September 28, 2022

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Patient records exposed in data breach at Michigan Medicine

2 min read



The data of thousands of patients is believed to have been exposed following a data breach at Michigan Medicine.

The data breach started with an employee email account being compromised on Dec. 23. with the attacker using the account to obtain information and send phishing emails. However, the employee did not notice their account being taken over until Jan. 6, when they reported the information to Michigan Medicine’s technology department.

Michigan Medicine claims that they have no evidence that the attack is aimed at obtaining patient health information, but data theft cannot be ruled out. At the very least, all emails in the account are presumed as having been compromised.

Details in the emails included names, medical record numbers, addresses, dates of birth, diagnostic and treatment information, and / or health insurance information. The emails were job-related communication for the coordination and care of patients.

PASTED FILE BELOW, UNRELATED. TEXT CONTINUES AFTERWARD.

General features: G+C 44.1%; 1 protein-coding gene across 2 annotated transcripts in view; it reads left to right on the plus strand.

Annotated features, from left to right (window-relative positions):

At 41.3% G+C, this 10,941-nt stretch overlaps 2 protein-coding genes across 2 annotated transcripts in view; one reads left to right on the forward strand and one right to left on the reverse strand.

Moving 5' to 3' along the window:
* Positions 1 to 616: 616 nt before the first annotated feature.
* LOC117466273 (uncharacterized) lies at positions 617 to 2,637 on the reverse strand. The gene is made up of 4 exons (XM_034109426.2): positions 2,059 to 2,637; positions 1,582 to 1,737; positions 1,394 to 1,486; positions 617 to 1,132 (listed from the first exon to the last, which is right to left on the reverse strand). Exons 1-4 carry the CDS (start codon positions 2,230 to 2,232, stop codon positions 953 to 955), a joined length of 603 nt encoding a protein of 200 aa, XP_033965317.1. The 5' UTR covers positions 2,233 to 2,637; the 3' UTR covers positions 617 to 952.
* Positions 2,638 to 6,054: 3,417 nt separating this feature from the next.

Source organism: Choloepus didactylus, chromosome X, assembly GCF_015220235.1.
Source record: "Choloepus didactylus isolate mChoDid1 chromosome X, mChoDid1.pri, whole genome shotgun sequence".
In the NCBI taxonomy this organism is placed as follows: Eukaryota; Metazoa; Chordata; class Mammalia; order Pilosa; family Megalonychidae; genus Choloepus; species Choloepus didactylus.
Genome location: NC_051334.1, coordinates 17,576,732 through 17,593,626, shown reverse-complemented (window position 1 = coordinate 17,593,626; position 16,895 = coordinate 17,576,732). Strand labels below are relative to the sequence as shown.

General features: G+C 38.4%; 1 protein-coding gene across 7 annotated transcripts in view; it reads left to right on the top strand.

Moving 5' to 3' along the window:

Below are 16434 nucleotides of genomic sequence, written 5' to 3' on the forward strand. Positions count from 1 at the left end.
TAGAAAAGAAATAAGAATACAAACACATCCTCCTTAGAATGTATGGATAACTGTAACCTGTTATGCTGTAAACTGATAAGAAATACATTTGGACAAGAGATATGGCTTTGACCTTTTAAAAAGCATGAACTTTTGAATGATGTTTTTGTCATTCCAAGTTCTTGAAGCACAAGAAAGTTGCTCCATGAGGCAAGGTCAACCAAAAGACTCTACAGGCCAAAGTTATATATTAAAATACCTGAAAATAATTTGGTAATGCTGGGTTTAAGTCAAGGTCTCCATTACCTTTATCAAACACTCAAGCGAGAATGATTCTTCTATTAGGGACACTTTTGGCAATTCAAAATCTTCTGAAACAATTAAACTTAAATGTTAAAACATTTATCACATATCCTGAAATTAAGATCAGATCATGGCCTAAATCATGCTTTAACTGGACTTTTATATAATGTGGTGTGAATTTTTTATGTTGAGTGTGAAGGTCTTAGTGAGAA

Michigan Medicine said they had placed “additional technical safeguards” on their email system and infrastructure that supports it to prevent similar incidents from occurring again.

“Patient privacy is extremely important to us, and we take this matter very seriously,” Jeanne Strickland, chief compliance officer of Michigan Medicine, said in a statement.

That may be a stretch as it’s not the first time recently where Michigan Medicine has had patient files compromised. The Detroit Free Press reports that a newly hired employee accessed patient records without a business need between Dec. 1 and Jan. 25. 269 patients were compromised in that case.

“The use of a compromised legitimate email account is a gold mine for cybercriminals,” Erich Kron, security awareness advocate at security awareness training company KnowBe4 Inc., told SiliconANGLE. “Once in an email account, the bad actors will often use the accounts to spread malware, issue fraudulent invoices to customers, demand funds transfers or steal information.”

Kron added that “attacks from legitimate accounts are very effective because these bad actors will often continue previous email conversations with other people in earlier email chains, many email protections focus on email from external sources, and there is an automatic sense of trust when you receive an email from within your own organization. ”

Photo: Michigan Medicine

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